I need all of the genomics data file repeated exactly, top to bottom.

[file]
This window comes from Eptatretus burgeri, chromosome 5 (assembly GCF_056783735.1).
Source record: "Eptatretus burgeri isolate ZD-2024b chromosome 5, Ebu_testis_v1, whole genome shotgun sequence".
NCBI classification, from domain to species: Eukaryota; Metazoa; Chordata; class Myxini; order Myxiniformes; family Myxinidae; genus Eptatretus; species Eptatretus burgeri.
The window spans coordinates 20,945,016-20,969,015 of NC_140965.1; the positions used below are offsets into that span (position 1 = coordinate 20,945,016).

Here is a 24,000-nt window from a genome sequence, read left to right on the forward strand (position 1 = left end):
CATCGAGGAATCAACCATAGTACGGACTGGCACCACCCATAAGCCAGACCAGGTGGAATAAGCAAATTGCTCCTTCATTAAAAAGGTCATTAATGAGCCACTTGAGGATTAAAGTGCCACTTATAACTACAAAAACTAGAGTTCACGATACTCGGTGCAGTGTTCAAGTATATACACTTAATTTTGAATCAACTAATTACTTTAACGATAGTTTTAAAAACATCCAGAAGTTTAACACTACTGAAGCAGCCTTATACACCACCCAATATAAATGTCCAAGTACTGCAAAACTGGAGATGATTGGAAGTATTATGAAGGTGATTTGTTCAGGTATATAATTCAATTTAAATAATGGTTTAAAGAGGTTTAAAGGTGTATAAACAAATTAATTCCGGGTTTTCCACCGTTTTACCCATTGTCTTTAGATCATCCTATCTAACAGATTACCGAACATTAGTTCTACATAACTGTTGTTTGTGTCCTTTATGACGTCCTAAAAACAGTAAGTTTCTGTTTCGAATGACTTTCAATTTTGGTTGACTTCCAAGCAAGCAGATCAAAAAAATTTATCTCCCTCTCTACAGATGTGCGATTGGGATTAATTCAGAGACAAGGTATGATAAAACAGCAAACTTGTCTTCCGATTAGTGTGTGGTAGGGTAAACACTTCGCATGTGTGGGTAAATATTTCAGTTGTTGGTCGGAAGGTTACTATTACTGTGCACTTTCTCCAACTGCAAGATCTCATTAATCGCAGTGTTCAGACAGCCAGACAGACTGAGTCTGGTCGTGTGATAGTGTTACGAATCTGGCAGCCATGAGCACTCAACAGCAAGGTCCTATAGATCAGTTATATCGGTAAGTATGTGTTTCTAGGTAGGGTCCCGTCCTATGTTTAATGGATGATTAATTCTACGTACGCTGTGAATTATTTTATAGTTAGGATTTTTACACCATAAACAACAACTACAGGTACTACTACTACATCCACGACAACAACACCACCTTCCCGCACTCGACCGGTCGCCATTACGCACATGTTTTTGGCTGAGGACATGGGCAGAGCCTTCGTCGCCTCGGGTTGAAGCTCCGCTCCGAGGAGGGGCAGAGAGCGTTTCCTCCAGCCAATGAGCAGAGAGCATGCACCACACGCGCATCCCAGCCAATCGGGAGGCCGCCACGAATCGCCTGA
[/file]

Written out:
This window comes from Eptatretus burgeri, chromosome 5 (assembly GCF_056783735.1).
Source record: "Eptatretus burgeri isolate ZD-2024b chromosome 5, Ebu_testis_v1, whole genome shotgun sequence".
NCBI classification, from domain to species: Eukaryota; Metazoa; Chordata; class Myxini; order Myxiniformes; family Myxinidae; genus Eptatretus; species Eptatretus burgeri.
The window spans coordinates 20,945,016-20,969,015 of NC_140965.1; the positions used below are offsets into that span (position 1 = coordinate 20,945,016).

Here is a 24,000-nt window from a genome sequence, read left to right on the forward strand (position 1 = left end):
CATCGAGGAATCAACCATAGTACGGACTGGCACCACCCATAAGCCAGACCAGGTGGAATAAGCAAATTGCTCCTTCATTAAAAAGGTCATTAATGAGCCACTTGAGGATTAAAGTGCCACTTATAACTACAAAAACTAGAGTTCACGATACTCGGTGCAGTGTTCAAGTATATACACTTAATTTTGAATCAACTAATTACTTTAACGATAGTTTTAAAAACATCCAGAAGTTTAACACTACTGAAGCAGCCTTATACACCACCCAATATAAATGTCCAAGTACTGCAAAACTGGAGATGATTGGAAGTATTATGAAGGTGATTTGTTCAGGTATATAATTCAATTTAAATAATGGTTTAAAGAGGTTTAAAGGTGTATAAACAAATTAATTCCGGGTTTTCCACCGTTTTACCCATTGTCTTTAGATCATCCTATCTAACAGATTACCGAACATTAGTTCTACATAACTGTTGTTTGTGTCCTTTATGACGTCCTAAAAACAGTAAGTTTCTGTTTCGAATGACTTTCAATTTTGGTTGACTTCCAAGCAAGCAGATCAAAAAAATTTATCTCCCTCTCTACAGATGTGCGATTGGGATTAATTCAGAGACAAGGTATGATAAAACAGCAAACTTGTCTTCCGATTAGTGTGTGGTAGGGTAAACACTTCGCATGTGTGGGTAAATATTTCAGTTGTTGGTCGGAAGGTTACTATTACTGTGCACTTTCTCCAACTGCAAGATCTCATTAATCGCAGTGTTCAGACAGCCAGACAGACTGAGTCTGGTCGTGTGATAGTGTTACGAATCTGGCAGCCATGAGCACTCAACAGCAAGGTCCTATAGATCAGTTATATCGGTAAGTATGTGTTTCTAGGTAGGGTCCCGTCCTATGTTTAATGGATGATTAATTCTACGTACGCTGTGAATTATTTTATAGTTAGGATTTTTACACCATAAACAACAACTACAGGTACTACTACTACATCCACGACAACAACACCACCTTCCCGCACTCGACCGGTCGCCATTACGCACATGTTTTTGGCTGAGGACATGGGCAGAGCCTTCGTCGCCTCGGGTTGAAGCTCCGCTCCGAGGAGGGGCAGAGAGCGTTTCCTCCAGCCAATGAGCAGAGAGCATGCACCACACGCGCATCCCAGCCAATCGGGAGGCCGCCACGAATCGCCTGA